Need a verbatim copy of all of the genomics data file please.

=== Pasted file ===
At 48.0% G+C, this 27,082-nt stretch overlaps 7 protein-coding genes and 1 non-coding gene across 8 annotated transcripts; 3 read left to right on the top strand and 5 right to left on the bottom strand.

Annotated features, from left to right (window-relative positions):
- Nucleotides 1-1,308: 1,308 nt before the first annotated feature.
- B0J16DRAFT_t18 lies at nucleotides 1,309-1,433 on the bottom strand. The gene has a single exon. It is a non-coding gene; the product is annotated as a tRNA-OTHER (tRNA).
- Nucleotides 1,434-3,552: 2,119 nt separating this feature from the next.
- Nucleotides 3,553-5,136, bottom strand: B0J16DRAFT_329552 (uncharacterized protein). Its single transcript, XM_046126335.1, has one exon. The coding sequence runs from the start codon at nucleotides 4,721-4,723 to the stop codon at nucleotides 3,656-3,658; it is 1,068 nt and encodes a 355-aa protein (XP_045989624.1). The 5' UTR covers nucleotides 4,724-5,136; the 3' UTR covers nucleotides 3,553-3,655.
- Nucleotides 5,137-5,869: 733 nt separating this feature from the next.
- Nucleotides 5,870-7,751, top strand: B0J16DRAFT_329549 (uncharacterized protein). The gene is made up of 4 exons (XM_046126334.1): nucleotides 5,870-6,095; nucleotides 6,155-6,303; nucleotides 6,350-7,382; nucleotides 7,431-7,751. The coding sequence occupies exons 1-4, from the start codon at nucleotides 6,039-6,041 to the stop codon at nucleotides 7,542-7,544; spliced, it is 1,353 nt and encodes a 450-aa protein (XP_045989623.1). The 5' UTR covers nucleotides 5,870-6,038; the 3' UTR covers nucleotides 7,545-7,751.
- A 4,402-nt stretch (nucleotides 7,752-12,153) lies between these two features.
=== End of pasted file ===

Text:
At 48.0% G+C, this 27,082-nt stretch overlaps 7 protein-coding genes and 1 non-coding gene across 8 annotated transcripts; 3 read left to right on the top strand and 5 right to left on the bottom strand.

Annotated features, from left to right (window-relative positions):
- Nucleotides 1-1,308: 1,308 nt before the first annotated feature.
- B0J16DRAFT_t18 lies at nucleotides 1,309-1,433 on the bottom strand. The gene has a single exon. It is a non-coding gene; the product is annotated as a tRNA-OTHER (tRNA).
- Nucleotides 1,434-3,552: 2,119 nt separating this feature from the next.
- Nucleotides 3,553-5,136, bottom strand: B0J16DRAFT_329552 (uncharacterized protein). Its single transcript, XM_046126335.1, has one exon. The coding sequence runs from the start codon at nucleotides 4,721-4,723 to the stop codon at nucleotides 3,656-3,658; it is 1,068 nt and encodes a 355-aa protein (XP_045989624.1). The 5' UTR covers nucleotides 4,724-5,136; the 3' UTR covers nucleotides 3,553-3,655.
- Nucleotides 5,137-5,869: 733 nt separating this feature from the next.
- Nucleotides 5,870-7,751, top strand: B0J16DRAFT_329549 (uncharacterized protein). The gene is made up of 4 exons (XM_046126334.1): nucleotides 5,870-6,095; nucleotides 6,155-6,303; nucleotides 6,350-7,382; nucleotides 7,431-7,751. The coding sequence occupies exons 1-4, from the start codon at nucleotides 6,039-6,041 to the stop codon at nucleotides 7,542-7,544; spliced, it is 1,353 nt and encodes a 450-aa protein (XP_045989623.1). The 5' UTR covers nucleotides 5,870-6,038; the 3' UTR covers nucleotides 7,545-7,751.
- A 4,402-nt stretch (nucleotides 7,752-12,153) lies between these two features.